I am in Vermont where it does not get much over 90 more than 20 days a year.... but in the winter when it is -30F.... it is VERY HARD to turn the steering wheel for the first 5-10 minutes.

    I have to make a FULL RIGHT TURN as I pull out of my driveway. The first winter I had my Dak, I almost ran straight out of my driveway into the snowbank across the road. I have since learned to wiggle the steering wheel about a 1/4 turn right/left about 10 times before driving. This warms the fluid enough to make it steer when I 'muscle' it.

    Perhaps the "synthetic" fluid you mention would help this situation... but since I would have to use so much of it to 'purge' the system... it may be cost-prohibitive.
  • dustykdustyk Posts: 2,931
    .....refresh my memory. What year is your Dakota? How many miles?

    Yeah, mine is stiffer in the cold weather, but not like yours. My Nissan, our Chevy and our Toyota all exhibit a bit firmness to a varying degree during cold weather. Out Chevy groaned a lot.

    But so far the Dakota seems what I would call "normal" in this respect.

    How many power steering pump failures are you aware of. My service manager didn't indicate this has been a problem on past Dakota's (but, I've been lied to before!).

    Best regards,
    Dusty
  • mopar67mopar67 Posts: 728
    I thought there was the TB air intake sensor on the plastic intake manifold itself and that was it?
    I didn't recall seeing a MAF sensor or a MAP sensor.....but my memory might be fading a bit here.

    I believe that with DOdge not having those add'l pieces, they have a bit better system (less stuff there means less stuff to break)
  • sunburnsunburn Posts: 319
    Thanks for the info on the PSF. I will change mine with Redline C+ synthetic ATF when I get around to changing the transfer case in the next month.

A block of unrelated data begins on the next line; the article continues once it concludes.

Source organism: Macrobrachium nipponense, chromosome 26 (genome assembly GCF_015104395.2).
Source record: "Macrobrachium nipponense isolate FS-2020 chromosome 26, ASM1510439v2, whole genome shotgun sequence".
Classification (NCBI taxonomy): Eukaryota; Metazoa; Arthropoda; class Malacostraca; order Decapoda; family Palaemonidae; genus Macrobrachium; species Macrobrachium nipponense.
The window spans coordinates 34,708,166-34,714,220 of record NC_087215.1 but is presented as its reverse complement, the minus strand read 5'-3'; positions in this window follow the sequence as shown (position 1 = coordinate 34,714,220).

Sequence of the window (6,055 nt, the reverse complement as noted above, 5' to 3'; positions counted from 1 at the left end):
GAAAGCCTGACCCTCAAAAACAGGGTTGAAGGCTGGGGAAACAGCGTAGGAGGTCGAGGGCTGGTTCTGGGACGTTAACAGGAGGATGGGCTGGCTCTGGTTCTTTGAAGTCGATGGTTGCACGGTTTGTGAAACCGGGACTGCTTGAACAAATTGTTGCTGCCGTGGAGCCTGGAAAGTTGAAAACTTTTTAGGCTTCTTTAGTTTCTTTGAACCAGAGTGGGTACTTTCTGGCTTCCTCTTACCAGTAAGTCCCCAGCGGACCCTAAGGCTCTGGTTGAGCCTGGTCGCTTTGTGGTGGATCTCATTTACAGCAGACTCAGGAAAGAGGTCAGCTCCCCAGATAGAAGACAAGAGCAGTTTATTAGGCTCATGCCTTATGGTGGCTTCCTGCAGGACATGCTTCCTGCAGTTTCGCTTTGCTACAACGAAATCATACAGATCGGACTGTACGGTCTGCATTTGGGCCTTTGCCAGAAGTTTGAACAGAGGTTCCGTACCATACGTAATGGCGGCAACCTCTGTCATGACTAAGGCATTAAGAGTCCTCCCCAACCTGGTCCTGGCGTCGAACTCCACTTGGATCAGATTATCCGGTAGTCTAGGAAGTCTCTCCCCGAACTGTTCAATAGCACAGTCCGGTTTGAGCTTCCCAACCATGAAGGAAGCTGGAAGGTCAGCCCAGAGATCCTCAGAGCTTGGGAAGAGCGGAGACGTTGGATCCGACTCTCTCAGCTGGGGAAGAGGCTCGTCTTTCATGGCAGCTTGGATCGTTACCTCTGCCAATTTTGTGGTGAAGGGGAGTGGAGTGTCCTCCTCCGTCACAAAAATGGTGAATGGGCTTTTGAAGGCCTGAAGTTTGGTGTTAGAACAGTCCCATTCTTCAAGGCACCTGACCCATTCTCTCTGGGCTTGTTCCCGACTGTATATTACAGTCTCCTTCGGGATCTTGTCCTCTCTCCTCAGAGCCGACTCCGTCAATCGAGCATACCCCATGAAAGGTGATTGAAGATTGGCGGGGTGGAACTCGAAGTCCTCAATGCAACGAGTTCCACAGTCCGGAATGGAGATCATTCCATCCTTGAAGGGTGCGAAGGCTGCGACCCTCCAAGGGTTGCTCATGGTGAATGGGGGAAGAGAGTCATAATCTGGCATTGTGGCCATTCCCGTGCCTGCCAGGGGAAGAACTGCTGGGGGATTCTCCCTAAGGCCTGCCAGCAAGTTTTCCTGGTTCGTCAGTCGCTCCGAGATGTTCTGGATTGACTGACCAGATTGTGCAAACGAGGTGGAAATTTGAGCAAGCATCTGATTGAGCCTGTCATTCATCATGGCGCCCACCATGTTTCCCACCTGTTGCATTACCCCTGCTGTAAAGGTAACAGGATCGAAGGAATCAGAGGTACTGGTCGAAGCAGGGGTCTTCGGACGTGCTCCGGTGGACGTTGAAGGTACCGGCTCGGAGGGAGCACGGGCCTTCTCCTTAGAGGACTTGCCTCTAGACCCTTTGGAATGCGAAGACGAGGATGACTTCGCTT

By the way, the original PSF in the 4.7 is either ATF+3 or ATF+4 tranny fluid. It should be red or reddish brown under normal conditions.
  • bpeeblesbpeebles Posts: 4,083
    (dustyk) My Dak is a (very) early 2000 (before the quadcab was available) It has 50K miles.

    I have read about at least 4 folks that had a PS pump failure on a 4.7L V8. Do not forget that the PS pump on the 4.7L V8 is NOT THE SAME as the one on the other engines. It is apparently a brand new design. (first afailable in 1999 on the Jeep Grand Cherokee)

    (sunburn) ATF+3 or ATF+4 tranny fluid in the PS system???? Where did you get this info from. I have the factory shop manual and that is NOT what it says. From my research, any kind of ATF is not desirable for a powerSteering system. I am willing to learn more... please tell us where you get your facts from...

    Well... I am going out right now to change my PS fluid for the 3rd time this week.
  • dustykdustyk Posts: 2,931
    >>By the way, the original PSF in the 4.7 is either ATF+3 or ATF+4 tranny fluid. It should be red or reddish brown under normal conditions.<<

    Sunburn is correct. Begining in late 2002 Dakotas started to get the ATF+4 as power steering fluid.

    There is a cautionary note in the service manual about judging this fluid. All ATF fluids use a dye, but years ago it was permanent. ATF+4 appearently is not.

    The manual also states that "ATF+4 also has a unique odor that may change with age. Consequently, odor and color cannot be used to indicate the fluid condition or the need for a fluid change."

    I'm a little concerned when I read that someone had a symptom with the power steering system that was remedied by a fluid flush or change. Years ago the only time you needed to grab a can of power steering fluid is to add some, not change it.

    I examined mine and -- assuming it's ATF+4 -- it is already much darker than the same stuff in the transmission at 13,000 miles. There's an odor, but I can't say it smells like it's burnt at all. So I don't know. I'm not experiencing any unusual noises or steering related symptoms. But I will ask my Dodge guy about this one.

    Regards,
    Dusty
  • dustykdustyk Posts: 2,931
    On page 0-6 of the Lubrication & Maintenance section, 2003 Dakota Service Manual, it does specifically state that ATF+4 is to be used in the power steering system. It does not differentiate engines, although the 3.9 and 5.9 get the Saginaw pump. I don't know who the manufacturer is of the pump that's used on the 4.7.

    Best regards,
    Dusty
  • bpeeblesbpeebles Posts: 4,083
    (dustyk)